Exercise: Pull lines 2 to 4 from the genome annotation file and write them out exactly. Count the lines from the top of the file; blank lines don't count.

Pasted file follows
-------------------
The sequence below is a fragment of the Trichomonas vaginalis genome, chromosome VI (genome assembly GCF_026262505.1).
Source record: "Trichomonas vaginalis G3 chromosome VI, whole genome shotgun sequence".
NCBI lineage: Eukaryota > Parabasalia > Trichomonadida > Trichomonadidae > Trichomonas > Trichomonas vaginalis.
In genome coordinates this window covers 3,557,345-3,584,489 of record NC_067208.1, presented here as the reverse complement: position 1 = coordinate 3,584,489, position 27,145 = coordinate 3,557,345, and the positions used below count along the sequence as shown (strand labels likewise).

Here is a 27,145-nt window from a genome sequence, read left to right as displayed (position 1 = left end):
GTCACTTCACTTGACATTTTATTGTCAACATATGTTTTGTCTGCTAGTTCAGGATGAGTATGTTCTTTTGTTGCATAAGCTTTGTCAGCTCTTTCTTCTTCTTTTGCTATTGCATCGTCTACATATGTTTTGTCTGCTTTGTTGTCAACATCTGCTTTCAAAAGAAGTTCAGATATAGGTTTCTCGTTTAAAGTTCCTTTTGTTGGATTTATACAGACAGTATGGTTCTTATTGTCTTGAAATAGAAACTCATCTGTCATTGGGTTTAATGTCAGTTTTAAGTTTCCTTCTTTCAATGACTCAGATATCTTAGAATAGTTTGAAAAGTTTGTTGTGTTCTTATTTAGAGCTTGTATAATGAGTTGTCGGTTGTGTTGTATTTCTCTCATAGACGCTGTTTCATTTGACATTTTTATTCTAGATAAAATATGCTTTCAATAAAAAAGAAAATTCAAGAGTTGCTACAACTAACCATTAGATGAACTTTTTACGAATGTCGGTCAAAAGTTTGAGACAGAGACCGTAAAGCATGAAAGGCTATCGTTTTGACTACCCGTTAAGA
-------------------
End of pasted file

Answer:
Source record: "Trichomonas vaginalis G3 chromosome VI, whole genome shotgun sequence".
NCBI lineage: Eukaryota > Parabasalia > Trichomonadida > Trichomonadidae > Trichomonas > Trichomonas vaginalis.
In genome coordinates this window covers 3,557,345-3,584,489 of record NC_067208.1, presented here as the reverse complement: position 1 = coordinate 3,584,489, position 27,145 = coordinate 3,557,345, and the positions used below count along the sequence as shown (strand labels likewise).